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Posted 07/13/2011

Livorno, A Tuscan Melting Pot

At the hint of summer’s arrival, when the days grow longer but unbearably hotter, city-dwelling Tuscans flee to cooler places. Usually, the plan is an easy, breezy escape to the sea where working on a tan and eating copious amounts of fresh seafood are involved. One of the favourite areas is the Etruscan coast, a beautiful part of Tuscany with pretty beaches, untouched nature and, more importantly, fantastic food.

It begins at Livorno, a port city that is widely overlooked, and runs a good 60 miles to Piombino. While the rest of the coast is dotted with beaches, inviting coves, medieval villages, vineyards and olive groves, Livorno is one of those places with a rough-around-the-edges exterior but a down to earth interior. Continue Reading…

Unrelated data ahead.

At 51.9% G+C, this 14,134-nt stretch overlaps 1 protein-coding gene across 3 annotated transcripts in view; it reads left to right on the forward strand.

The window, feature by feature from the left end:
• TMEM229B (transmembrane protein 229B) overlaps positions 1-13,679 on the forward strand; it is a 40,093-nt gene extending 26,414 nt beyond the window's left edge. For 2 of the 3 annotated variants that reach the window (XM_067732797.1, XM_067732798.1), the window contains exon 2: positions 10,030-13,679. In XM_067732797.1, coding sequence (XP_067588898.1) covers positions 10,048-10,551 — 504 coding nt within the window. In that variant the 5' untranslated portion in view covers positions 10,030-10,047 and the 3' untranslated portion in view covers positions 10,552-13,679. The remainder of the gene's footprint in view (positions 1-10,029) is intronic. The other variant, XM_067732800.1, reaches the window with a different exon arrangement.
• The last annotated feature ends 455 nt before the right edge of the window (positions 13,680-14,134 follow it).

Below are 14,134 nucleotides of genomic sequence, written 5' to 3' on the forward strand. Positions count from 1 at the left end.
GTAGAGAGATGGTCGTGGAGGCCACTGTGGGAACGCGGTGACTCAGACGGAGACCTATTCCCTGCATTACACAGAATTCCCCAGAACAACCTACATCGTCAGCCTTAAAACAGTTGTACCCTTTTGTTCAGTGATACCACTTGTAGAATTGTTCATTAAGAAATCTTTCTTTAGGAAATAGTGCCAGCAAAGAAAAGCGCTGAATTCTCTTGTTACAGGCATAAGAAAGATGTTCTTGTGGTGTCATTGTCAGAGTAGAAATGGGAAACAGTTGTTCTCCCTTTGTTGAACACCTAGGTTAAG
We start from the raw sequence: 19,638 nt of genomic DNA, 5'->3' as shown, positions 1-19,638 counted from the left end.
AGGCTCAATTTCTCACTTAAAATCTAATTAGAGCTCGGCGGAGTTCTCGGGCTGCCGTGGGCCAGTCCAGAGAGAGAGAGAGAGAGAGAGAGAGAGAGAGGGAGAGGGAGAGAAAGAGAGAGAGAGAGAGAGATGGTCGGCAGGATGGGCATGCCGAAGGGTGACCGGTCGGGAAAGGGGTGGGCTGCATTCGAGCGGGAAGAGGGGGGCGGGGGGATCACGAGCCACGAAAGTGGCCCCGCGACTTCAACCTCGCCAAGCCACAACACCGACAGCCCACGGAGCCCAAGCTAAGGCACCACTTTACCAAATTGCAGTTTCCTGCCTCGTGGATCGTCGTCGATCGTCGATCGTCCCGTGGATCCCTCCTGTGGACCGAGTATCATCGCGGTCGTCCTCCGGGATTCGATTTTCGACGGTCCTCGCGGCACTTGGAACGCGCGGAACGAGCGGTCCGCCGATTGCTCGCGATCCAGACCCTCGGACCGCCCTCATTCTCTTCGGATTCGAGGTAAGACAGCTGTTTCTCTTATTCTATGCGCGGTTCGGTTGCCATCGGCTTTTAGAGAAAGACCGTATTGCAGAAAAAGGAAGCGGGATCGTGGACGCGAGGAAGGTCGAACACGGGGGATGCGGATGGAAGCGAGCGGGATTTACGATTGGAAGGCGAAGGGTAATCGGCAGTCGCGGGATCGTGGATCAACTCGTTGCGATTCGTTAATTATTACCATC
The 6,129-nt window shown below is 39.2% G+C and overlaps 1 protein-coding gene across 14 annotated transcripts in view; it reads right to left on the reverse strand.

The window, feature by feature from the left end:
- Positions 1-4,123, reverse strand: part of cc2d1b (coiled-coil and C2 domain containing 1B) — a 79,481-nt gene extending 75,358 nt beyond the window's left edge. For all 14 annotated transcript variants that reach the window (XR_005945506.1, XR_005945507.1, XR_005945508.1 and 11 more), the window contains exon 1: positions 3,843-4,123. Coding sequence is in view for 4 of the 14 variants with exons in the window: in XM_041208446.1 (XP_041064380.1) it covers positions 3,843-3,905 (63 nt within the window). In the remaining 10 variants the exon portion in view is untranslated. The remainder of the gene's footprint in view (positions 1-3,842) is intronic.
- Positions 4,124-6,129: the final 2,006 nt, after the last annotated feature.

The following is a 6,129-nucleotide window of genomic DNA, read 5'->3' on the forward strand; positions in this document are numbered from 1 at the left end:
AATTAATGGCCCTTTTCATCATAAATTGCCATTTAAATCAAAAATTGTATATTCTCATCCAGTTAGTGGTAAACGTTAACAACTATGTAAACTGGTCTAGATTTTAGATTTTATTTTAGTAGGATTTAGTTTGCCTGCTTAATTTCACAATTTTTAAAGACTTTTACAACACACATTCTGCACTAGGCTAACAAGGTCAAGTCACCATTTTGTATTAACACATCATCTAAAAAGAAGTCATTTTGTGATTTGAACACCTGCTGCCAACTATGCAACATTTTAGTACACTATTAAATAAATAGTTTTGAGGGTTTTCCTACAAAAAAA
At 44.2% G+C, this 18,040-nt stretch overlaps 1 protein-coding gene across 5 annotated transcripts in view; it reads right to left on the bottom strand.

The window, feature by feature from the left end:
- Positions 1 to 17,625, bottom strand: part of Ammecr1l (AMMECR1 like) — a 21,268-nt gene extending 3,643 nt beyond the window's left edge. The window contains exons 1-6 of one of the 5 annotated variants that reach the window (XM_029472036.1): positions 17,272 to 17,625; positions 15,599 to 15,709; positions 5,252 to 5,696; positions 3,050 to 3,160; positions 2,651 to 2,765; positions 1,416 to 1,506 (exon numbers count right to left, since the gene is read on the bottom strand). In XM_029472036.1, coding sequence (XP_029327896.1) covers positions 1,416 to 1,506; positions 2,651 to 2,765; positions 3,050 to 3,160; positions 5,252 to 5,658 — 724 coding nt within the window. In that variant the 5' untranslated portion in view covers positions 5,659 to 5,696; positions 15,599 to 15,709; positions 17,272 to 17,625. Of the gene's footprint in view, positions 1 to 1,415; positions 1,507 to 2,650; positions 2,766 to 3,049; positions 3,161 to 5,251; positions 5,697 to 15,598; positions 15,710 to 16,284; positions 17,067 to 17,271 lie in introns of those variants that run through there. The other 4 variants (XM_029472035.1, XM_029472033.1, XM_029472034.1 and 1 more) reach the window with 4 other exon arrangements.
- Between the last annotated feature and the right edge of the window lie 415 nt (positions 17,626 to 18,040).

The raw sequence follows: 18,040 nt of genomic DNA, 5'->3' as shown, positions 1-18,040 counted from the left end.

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Posted 07/11/2011

The Ribbed Florentine

In the Tuscan culinary tradition, the Ribbed Tomato of Florence (pomodoro costoluto da sugo), also known as “Florentine”, is a basic ingredient of a sauce nowadays considered quite ordinary. However, it has not always been like this. In fact, one hundred years ago, it was considered a solemn dish which contributed to the success or failure of the lunches held on the occasion of winter feasts, viz. Christmas, New Year’s Day, Epiphany and last Thursday before Lent. Its delicious aroma filled the air, promised abundant pleasures of the table, good humour, a reunited family, in short a festive atmosphere. Continue Reading…

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Posted 07/05/2011

Genuinely Sourced: Summer of Riesling!